[Mesa-dev] [PATCH v3] glsl: fix some strict aliasing issues in exec_list

Davin McCall davmac at davmac.org
Thu Jul 2 09:11:29 PDT 2015

On 02/07/15 14:58, Neil Roberts wrote:
> Davin McCall<davmac at davmac.org>  writes:
>> I actually had thought about this, but technically, you can only use
>> unions for type aliasing if you perform all accesses (that are not to
>> the 'active' member) through the union. All the list processing code
>> that iterates through all the nodes including the tail sentinel would
>> *technically* still have an aliasing problem, because it doesn't go
>> through the exec_list structure at all (though in practice, I don't
>> think it would ever manifest in as an issue in the compiled code).
> I don't think it matters that the list iterating code doesn't use
> exec_list. If something modifies the list pointers through an exec_node
> then the compiler will know that that potentially aliases the pointers
> in an exec_list because the pointers in exec_list are also wrapped in an
> exec_node.

This is why "in practice, I don't think it would ever manifest as an 
issue in the compiled code". But from a purely theoretical standpoint, 
the fact that the list iteration code will access both the head sentinel 
and tail sentinel struct exec_node without going through the union is an 

> With your patch there is no type aliasing at all and the
> union modification doesn't alter that.

If by 'type aliasing' you mean that an object is accessed through two 
different types (i.e. type punning), then:
The union modification *does* alter that - since there would be two 
anonymous structs which are punned via the union.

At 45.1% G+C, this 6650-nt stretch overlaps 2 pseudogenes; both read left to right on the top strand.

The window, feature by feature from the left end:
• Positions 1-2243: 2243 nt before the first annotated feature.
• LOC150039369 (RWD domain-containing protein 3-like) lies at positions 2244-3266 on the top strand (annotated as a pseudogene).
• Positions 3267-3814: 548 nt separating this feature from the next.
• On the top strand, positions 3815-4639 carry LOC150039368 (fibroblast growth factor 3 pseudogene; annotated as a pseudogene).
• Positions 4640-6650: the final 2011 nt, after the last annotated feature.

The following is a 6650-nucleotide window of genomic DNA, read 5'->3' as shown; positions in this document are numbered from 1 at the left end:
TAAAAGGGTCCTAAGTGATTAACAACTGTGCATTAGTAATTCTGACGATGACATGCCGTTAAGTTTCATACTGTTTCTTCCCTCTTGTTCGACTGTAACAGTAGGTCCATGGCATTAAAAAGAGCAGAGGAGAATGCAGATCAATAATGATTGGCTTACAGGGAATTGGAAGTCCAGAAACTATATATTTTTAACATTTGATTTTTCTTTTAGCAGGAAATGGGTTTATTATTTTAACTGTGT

See the GCC documentation on the matter at: 
https://gcc.gnu.org/onlinedocs/gcc/Optimize-Options.html#Type-punning - 
"... type-punning is allowed, provided the memory is accessed through 
the union type".

In practice, as I say, it would almost certainly come out ok if you did 
what you've suggested.

>> Why must all accesses go through the union? Consider the case:
>>       int someMethod(float *f, int *i) {
>>           *f = 4.0;    // LINE A
>>           int a = *i;   // LINE B
>>           return a;
>>       }
>> If I had some union 'u' with { float ff; int ii; } then I could call
>> the above method, even if it was in a different module, with:
>>       someMethod(&u.ff, &u.ii).
>> Now, that would mean that the compiler would not be allowed to
>> re-order LINE A and LINE B. But as I said, someMethod might be in a
>> different module, where the compiler does not know that 'i' and 'f'
>> point to members of the same union. In that case it assumes that 'i'
>> and 'f' don't alias. Compare that to:
>>       int someMethod(union u *a, union u *b)
>>       {
>>           u->ff = 4.0;
>>           int a = u->ii;
>>           return a;
>>       }
>> In this version, accesses are through the union, and the compiler
>> knows that they potentially alias.
> I don't think this example is relevant in this case because all of the
> relevant members of the union I suggested are the same type (struct
> exec_node). There is no type aliasing.

Any reference to a member in one of the anonymous structs can in fact 
alias the other anonymous struct (which is a different type) and its 

> Maybe a hypothetical problem with this sort of use could be if you had a
> function like this:
> struct exec_node *
> some_method(struct exec_node *a,
>              struct exec_node *b)
> {
>     a->prev = &something;
>     b->next = &something_else;
>     return a->prev;
> }
> If you called this with the head and tail sentinels then the compiler
> won't know that a->prev and b->next alias each other so it might return
> &something instead of &something_else. However in practice for this use
> case the only part that is aliased is a NULL pointer that is never
> written to so I don't think it would actually matter.

I agree that it is unlikely to matter in practice; I'm just not sure 
that dicing with the language rules is a good idea (I mean, is it really 
worth resolving the aliasing violation issue by introducing a different 
kind of aliasing violation which we think won't trip up the compiler?) - 
and it's not necessary, in this case, even if it was worthwhile to avoid 
increasing the size of the exec_list structure (see my V2 patch).


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